If I never snapped I wouldn't understand when someone snaps at me. But because I do, I can instead remember when I snapped at someone, and see beyond the moment to what might be really going on with them with compassion, forgiveness, and love. So my annoyance and my kindness are both necessary. Because they define each other, they keep me connected.
Yoga, if its working, if you're paying attention, is this way too. Downdog feels different the every time I come to the mat, and yet familiar. Old physical habits can creep up, and the inhale just reminds me to be in the moment, to do the pose from the now. My mind sometimes wants to check out or check ahead...and that exhale empties all the clutter and invites me back to the weight in my hands and the energy in my legs. Each time, familiar, because I've been in this shape before, and yet its the first time that day, in that moment, which is new.
I find, as I continue on this path, that this is why practice is SO important. Whatever yours is. Because we easily forget. We forget how dark it gets in winter. We forget that winter passes, and Spring returns again. That this too shall pass...whatever it may be for you right now- joy or pain...everything shifts, and goes around and through itself. That we are all on the same journey and want the same thing-to be loved, to matter, and be witnessed. Practice, whatever it may be- yoga, writing, painting, singing, praying, knitting, running- is our way to remember as we ride this wheel of life.
It’s a circle, not a line. It’s round, not flat. Its a remembering. A coming home over and over again to ourselves to each other…JUST AS WE ARE.
Keep circling back to yourself with forgiveness, acceptance and love. Offer it to others as they dance with their light and their shadows. That pure unconditional love is what lies at the heart of the spiral, and what, whether we know it or see it or believe it, keeps us here, and saves and will continue to save us, over and over and over again.
“Change is not something that we should fear. Rather, it is something that we should welcome. For without change, nothing in this world would ever grow or blossom, and no one in this world would ever move forward to become the person they're meant to be. Transformation is sustained change, and it is achieved through practice.“ - BKS Iyengar
Tibetan Buddhist World View One: Everything is always changing. It is obvious and undeniable. Some change we seek, and some happens to us whether we want it or not, but what is our relationship to change? How do we respond and navigate the route, especially when the destination feels uncertain?
The older I get, the more I feel this is the heart of life, the essence of reality. Just when we think we’ve got it, something new arises. Just as we think we’re about to touch land after a long journey, a hurricane comes and blows us back out to sea. The scales are always dancing as they strive to create balance. When we start to live that, world view one makes deep sense: accept that everything is always changing and you’ve got the compass to sail through life in all it’s flowing beauty as well as through it’s chaos and storms.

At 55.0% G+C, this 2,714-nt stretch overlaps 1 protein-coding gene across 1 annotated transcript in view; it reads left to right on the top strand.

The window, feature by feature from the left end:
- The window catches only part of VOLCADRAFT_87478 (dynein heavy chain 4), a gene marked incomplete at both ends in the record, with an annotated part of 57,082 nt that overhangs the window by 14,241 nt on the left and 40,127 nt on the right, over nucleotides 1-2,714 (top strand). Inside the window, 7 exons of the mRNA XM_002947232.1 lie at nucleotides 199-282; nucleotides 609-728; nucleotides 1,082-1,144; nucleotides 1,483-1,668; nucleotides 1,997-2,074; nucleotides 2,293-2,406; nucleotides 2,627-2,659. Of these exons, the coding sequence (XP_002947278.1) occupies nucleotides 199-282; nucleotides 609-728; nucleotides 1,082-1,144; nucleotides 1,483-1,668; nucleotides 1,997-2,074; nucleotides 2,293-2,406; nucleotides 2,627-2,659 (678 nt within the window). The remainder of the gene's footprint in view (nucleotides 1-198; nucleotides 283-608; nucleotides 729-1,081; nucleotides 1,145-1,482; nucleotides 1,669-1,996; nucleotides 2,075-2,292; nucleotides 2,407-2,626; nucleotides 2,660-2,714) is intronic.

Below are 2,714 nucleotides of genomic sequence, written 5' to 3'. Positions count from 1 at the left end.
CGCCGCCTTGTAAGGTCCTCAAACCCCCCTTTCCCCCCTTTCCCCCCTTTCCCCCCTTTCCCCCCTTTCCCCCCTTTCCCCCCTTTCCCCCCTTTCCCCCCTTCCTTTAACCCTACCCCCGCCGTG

The accepting part is where it can get slippery. Even when the change is sought, welcome and joyful, we might still worry (will we lose it?) or sabotage it (are we worthy?). Sometimes it is easier to stay with what we know, even if it is not for our highest and best. It’s safe. And when the change is not sought or pleasant or perhaps is full of risk and uncertainty, we can create a cozy little home for fear, anxiety and negativity to burrow in. And we chase our tails trying to control and guarantee the outcome. Finally, and this is the toughest one, when the change is completely unexpected and unexplainable (illness, loss, death), the darkness comes and climbing out of it’s hopelessness can feel impossible.
The main ingredient of the recipe of change is uncertainty. Will it last? Will it work out? Will I be ok?
Looking back at my life at the places where I’ve been the happiest and the places I’ve been the most wretched as a result of change, I’ve experienced all of those scenarios and asked all those questions. I’ve sabotaged relationships and opportunities out of fear of losing them down the line anyway. I’ve experienced loss in various forms, but none as painful as the precious parts of myself I cannot get back. And yet…
I’ve learned from my mistakes. And this doesn’t mean I don’t still make them. I just make them much less frequently and I catch myself while I’m in them sooner so I don’t prolong and extend the problem. And I feel wiser. Wisdom stems from change.
And those parts of myself that I can’t get back, I’ve mourned them, blessed them, and thanked them for coming and for going because in their place, new skin and flesh and limbs and breath and perspectives and heart rhythms have grown and flourished that nourish and are strong and supple and adaptable. Alchemy stems from change.
Finally, change that involves trauma and loss can be the most challenging to transmute. And my experiences in this area are still in process, my healing still evolving. But I think healing sometimes can look like living “with” our pain and grief and not “from” them. And this builds strength. Endurance stems from change.